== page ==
Since the success of The Caretaker Pinter has not looked back; but many of his admirers have. The late Pinter, while retaining much of his poetry, has been overtly, tiresomely, naively political, and at times is a pastiche of his former self. He is in danger of becoming ridiculous. His friends are expected to read everything he writes, and pass intelligent (but favorable) judgment on it. Not long ago he produced a poem that (in its entirety) went like this: I saw Len Hutton in his prime;/ Another time, another time. Len Hutton was a cricketing hero of the 1940’s and 1950’s — equivalent of Babe Ruth, perhaps. Pinter duly distributed the poem. Hearing nothing from his fellow-playwright Simon Gray, he rang him to ask what he thought of the poem. Gray said: “I haven’t finished reading it yet, Harold.”
In fact, Pinter tells this much-quoted story against himself. He has a loyal circle of friends and he is in turn a loyal and generous friend. He is also courteous and considerate in his dealings with strangers, even when they are Americans. But he has a problem with the Great Republic. What Billington describes as Pinter’s acute sense of the pain of the world expresses itself in virulent anti-Americanism. In the 1980’s he made the Sandinistas his pet project, and America his pet hate. Sometimes this hatred expresses itself comically, as when he told the Independent in 1988: “There are emergency plans for America to take over this country. I am not talking wildly.” At other times it is not funny, or not very. His view of America’s place in the halls of evil found perhaps its best expression in his letter to the New York Review of Books in June 1994: “Of course there is a difference. Hitler, Stalin, Mao, in one way or another, intended the death of millions. The U.S. has, I suggest, accepted that the death of millions is inevitable if its ‘national interests’ are to be protected…”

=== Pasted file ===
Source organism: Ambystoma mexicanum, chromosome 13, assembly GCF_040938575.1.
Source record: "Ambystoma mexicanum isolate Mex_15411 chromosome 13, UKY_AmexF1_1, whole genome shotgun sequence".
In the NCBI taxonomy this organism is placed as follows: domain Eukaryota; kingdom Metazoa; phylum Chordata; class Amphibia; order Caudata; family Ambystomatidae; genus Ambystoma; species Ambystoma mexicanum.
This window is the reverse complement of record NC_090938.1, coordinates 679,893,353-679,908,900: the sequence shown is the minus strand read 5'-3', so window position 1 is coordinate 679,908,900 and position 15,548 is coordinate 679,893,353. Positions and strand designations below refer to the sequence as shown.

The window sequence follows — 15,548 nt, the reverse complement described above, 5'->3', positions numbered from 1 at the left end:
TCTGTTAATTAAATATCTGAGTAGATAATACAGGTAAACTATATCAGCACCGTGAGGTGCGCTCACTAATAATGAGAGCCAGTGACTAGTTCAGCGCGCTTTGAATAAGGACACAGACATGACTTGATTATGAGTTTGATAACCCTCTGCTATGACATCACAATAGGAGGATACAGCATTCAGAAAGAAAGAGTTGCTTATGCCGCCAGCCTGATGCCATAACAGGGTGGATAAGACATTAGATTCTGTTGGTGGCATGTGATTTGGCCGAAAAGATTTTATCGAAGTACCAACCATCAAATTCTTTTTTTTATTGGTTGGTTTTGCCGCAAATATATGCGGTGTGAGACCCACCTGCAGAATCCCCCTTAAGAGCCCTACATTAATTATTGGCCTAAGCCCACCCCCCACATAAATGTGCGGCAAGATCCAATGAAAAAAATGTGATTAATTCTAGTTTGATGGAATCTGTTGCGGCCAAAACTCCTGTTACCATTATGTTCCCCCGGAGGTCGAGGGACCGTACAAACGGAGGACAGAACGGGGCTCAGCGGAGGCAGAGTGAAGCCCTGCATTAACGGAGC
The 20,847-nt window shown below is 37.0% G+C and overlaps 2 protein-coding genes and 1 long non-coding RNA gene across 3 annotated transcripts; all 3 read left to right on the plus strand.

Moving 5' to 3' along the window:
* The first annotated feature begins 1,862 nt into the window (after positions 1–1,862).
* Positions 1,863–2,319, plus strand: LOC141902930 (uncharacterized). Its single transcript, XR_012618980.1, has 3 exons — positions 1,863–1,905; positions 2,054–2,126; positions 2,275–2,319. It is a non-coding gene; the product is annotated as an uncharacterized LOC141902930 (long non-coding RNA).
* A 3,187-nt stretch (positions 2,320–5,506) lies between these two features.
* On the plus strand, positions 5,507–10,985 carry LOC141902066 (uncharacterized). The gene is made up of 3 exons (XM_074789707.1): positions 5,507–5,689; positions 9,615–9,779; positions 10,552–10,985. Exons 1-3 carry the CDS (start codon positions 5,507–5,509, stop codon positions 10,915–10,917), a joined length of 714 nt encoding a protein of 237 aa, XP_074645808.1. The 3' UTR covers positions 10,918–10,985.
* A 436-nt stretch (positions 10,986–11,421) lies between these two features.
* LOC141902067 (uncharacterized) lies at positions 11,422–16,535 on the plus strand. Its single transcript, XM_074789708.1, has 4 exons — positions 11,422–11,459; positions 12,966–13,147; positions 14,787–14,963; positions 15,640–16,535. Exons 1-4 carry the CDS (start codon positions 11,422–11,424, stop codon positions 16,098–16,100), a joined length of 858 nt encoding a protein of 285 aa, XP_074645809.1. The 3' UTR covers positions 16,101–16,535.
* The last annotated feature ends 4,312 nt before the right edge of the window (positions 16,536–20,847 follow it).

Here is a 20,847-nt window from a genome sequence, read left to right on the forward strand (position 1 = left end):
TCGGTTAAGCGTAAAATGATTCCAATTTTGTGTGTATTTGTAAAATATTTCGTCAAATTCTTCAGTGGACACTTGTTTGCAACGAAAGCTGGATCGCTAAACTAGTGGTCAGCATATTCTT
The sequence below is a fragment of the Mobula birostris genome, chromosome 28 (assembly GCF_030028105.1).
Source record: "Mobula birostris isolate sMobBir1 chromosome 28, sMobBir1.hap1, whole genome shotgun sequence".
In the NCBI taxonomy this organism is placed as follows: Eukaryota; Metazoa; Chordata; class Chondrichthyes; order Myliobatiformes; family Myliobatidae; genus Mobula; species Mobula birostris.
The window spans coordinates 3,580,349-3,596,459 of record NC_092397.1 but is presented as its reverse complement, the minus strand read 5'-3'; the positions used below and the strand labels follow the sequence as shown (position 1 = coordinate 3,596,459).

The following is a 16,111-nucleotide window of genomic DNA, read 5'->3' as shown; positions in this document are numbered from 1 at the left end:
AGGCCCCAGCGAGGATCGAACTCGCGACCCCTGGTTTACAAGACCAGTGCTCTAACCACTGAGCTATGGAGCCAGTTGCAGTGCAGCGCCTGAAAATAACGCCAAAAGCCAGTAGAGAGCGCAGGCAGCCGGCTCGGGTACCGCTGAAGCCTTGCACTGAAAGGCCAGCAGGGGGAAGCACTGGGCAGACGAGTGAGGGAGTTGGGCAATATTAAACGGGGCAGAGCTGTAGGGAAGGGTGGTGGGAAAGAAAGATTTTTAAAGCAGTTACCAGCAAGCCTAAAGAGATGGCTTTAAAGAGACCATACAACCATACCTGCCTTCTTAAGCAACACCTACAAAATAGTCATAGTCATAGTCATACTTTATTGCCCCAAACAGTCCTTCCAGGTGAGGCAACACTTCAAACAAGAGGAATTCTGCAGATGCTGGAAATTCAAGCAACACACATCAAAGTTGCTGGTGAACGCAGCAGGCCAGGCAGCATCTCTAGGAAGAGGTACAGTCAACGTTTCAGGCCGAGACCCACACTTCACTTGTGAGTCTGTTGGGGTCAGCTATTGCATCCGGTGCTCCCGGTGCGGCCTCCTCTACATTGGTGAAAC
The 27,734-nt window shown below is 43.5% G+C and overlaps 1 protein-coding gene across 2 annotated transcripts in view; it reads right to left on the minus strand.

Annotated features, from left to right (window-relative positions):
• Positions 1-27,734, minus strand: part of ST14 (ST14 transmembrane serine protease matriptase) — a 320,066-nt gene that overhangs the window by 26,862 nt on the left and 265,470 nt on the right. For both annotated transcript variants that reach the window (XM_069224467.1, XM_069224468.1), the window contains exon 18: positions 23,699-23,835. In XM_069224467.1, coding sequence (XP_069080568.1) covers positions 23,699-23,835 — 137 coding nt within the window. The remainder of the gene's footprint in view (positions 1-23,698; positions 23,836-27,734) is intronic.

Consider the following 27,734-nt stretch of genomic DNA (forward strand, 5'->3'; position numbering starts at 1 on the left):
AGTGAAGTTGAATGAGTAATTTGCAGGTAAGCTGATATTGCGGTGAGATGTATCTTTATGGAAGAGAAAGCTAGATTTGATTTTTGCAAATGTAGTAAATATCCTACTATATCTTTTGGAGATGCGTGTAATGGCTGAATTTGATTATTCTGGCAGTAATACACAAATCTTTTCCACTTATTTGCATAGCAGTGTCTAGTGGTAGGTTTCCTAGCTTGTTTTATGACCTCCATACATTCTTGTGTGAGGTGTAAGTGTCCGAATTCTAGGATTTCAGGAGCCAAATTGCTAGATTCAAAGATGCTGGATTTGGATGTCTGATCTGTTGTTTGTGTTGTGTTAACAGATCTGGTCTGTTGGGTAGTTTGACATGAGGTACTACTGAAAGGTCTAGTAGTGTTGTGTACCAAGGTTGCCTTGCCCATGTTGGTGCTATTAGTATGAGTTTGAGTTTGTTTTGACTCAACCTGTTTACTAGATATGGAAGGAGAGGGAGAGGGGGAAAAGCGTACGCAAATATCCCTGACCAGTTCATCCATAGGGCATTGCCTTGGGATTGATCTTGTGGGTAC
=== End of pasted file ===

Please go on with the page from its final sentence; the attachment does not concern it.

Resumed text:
This sounds very much like the old doctrine of moral equivalency. What Pinter is suggesting here (I suggest) is that the great dictators are somehow to be preferred to America’s leaders, because at least they were not humbugs, at least they had the courage to do their own killing. There seems to be something almost clerico-fascist in his contempt for America’s bourgeois liberal values, and by extension Great Britain’s. In the Gulf war he condemned American action in a poem which, although not exactly clerical, sums up a view of the United States found in the darker corners of reactionary Europe. It goes like this (send the children from the room):blockquote>Hallelullah! br> It works. br> We blew the s—t out of them. br> We blew the s—t right back up their own ass br> And out their f—-ing ears. br> It works.
A man of faith in a godless age is hitting Americans where it hurts.
Mr. and Mrs. American Spectator Reader, let P.J. O’Rourke talk sense to your kids.
In Britain, defending your property can get you life.
The debacle of this president’s administration is both a cause and a symptom of the decline of American values. Unless Congress impeaches him, that decline will go on unchecked. An eminent jurist surveys the damage and assesses the chances for the recovery of our culture.
It won’t take long for conservatives to scratch this presidential wannabe off their 2008 scorecard.
The American Christmas, like the songs that celebrate it, makes room for everybody under the rainbow. Is that why so many people seem to be hostile to it?
Was the President done in by the economy, or by the politics of the economy?
H/T to National Review Online